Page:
A Texas appeals court issued a last-minute stay of execution for death row inmate Hank Skinner, in order to determine whether to conduct further DNA testing at the crime scene. Skinner has been on death row for 16 years.
AFP - A Texas appeals court issued a last-minute stay of execution Monday for death row inmate Hank Skinner in order to determine if further DNA testing should be conducted on evidence from the crime scene.
Skinner, who has been on death row for 16 years and has long maintained his innocence, was scheduled to be executed Wednesday for murdering his girlfriend and two of her sons.
He was granted a similar reprieve by the Supreme Court last year less than an hour before he was set to die, raising the profile of a case which has long been a cause celebre among anti-death penalty activists.
Skinner, 49, insists he was comatose on the couch due to an accidental and "near-fatal" mix of alcohol and codeine when his girlfriend was bludgeoned to death and her sons were fatally stabbed after a New Year's party.
He has argued that DNA testing of a bloody jacket found next to his girlfriend's body and other evidence found at the site could clear him of the 1993 crimes.
State officials have long refused to grant the request, citing a restrictive DNA testing law.
Texas lawmakers however made changes to the statute this year which lifted many of the restrictions.
"Because the DNA statute has changed, and because some of those changes were because of this case, we find that it would be prudent for this Court to take time to fully review the changes in the statute as they pertain to this case," the Texas criminal appeals court wrote in a two-page stay order.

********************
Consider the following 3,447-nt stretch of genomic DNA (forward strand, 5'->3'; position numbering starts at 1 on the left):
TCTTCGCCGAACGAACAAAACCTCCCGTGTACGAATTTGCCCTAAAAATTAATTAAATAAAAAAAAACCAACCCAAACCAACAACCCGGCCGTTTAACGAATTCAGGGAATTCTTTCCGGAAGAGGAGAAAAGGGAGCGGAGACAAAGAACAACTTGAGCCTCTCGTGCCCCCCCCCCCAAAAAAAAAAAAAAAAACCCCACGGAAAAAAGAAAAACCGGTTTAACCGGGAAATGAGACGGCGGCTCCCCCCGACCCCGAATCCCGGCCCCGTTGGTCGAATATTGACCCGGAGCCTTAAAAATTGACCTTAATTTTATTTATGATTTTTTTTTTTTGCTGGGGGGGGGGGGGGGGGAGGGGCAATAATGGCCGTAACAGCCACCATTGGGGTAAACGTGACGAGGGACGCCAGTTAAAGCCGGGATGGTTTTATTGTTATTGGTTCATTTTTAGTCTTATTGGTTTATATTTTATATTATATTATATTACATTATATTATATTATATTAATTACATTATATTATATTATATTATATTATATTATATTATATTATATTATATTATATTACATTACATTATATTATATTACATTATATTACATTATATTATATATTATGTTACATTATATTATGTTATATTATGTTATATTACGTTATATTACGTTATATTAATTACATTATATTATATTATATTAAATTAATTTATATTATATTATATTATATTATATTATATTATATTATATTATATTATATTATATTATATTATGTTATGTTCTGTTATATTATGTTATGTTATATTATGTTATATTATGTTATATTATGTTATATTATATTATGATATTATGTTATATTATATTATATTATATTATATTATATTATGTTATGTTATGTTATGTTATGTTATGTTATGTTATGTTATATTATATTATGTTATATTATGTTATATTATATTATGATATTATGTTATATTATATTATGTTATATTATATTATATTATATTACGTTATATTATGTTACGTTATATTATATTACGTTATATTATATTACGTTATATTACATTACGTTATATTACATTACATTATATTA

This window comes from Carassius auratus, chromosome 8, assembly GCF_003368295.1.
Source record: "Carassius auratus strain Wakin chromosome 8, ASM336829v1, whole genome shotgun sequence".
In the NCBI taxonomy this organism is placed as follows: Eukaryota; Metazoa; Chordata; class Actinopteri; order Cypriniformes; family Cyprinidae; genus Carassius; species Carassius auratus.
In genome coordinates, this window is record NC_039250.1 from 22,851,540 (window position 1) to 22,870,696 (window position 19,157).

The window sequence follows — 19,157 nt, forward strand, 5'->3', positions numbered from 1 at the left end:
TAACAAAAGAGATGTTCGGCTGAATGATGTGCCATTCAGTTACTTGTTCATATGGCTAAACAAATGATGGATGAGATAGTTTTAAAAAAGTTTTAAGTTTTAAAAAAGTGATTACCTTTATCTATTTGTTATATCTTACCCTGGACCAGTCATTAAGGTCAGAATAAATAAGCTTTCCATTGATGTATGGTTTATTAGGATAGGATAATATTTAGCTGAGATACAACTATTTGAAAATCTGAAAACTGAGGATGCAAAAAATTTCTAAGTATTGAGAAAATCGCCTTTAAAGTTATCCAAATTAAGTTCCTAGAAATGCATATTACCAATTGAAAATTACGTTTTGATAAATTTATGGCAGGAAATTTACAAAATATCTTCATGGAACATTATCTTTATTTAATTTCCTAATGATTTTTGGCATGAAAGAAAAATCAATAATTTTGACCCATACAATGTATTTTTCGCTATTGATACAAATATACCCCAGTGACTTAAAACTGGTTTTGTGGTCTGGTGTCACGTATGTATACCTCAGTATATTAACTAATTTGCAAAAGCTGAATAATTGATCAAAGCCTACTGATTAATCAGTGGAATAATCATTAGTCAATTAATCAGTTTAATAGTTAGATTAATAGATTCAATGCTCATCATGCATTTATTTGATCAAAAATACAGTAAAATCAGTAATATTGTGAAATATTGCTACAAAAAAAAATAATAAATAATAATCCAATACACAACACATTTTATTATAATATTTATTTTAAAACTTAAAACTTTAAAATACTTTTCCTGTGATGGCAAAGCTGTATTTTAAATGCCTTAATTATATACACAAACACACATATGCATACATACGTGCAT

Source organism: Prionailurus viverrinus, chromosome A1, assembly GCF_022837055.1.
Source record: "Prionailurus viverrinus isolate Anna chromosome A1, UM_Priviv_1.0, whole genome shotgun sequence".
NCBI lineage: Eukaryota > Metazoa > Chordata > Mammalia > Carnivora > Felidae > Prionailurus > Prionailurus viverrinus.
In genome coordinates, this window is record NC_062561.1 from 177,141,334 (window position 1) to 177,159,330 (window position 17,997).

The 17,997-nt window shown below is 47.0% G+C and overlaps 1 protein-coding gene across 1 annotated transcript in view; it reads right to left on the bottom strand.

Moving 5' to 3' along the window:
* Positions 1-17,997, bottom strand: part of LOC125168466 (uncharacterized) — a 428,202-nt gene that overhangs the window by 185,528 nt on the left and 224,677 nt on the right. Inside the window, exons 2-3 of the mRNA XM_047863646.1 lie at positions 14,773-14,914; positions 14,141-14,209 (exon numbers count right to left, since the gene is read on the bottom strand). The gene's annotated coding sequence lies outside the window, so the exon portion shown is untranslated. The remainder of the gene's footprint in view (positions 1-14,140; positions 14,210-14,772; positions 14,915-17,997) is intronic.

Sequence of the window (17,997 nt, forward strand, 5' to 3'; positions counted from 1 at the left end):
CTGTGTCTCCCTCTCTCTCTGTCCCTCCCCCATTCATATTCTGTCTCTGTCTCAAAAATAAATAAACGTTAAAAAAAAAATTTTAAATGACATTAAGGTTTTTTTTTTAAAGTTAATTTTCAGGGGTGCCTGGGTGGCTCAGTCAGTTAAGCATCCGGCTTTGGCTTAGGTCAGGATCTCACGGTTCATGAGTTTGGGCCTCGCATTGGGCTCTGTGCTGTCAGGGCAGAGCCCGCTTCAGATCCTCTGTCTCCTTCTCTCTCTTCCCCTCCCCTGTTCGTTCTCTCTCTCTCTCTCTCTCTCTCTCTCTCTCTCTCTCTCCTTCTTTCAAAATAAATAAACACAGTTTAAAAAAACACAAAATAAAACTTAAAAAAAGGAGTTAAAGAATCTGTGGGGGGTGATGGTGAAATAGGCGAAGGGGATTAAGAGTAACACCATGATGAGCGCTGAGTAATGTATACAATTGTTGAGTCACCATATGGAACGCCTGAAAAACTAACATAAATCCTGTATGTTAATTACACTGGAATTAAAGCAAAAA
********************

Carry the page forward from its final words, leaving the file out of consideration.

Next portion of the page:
"Appellant's execution is stayed pending the resolution of this appeal."
Skinner's attorney Rob Owen hailed the court ruling.
"The Court of Criminal Appeals with its decision today has ensured that Mr. Skinner's request for DNA testing will receive the thorough and serious consideration it deserves," Owen said in a statement.
"We are grateful for the Court's action and look forward to the opportunity to make Mr. Skinner's case for DNA testing in that forum."
The stay comes after a US District Court judge denied Skinner's third request for DNA testing on Thursday.
A group of current and former elected officials, prosecutors and judges wrote a letter last month urging a delay so the evidence could be tested.
Skinner, who is married to French death penalty activist Sandrine Ageorges, also got help from across the Atlantic on Friday when France expressed "concern" and called on Texas to put off the execution.
Ageorges, who met and married Skinner while he was on death row in the 1990s, said Saturday her husband was "handling the situation quite well despite everything."
"He has no illusions about an overly politicized system to expect that the truth will carry the day," she told AFP in an email.
Ageorges said she is "realistic, and thus worried," adding that "the political dimension is taking over and that does not reassure me at all."
Had Skinner's appeal been denied, he would have had few options save a rare intervention by the state's Republican Governor Rick Perry, who is running for president while boasting of his support for capital punishment.
More than 120,000 people signed an online petition urging Perry to halt Skinner's execution.
"We trust you to do the right thing for justice and for the truth in Texas, before it is too late," the petition on Change.org read.
Date created : 2011-11-08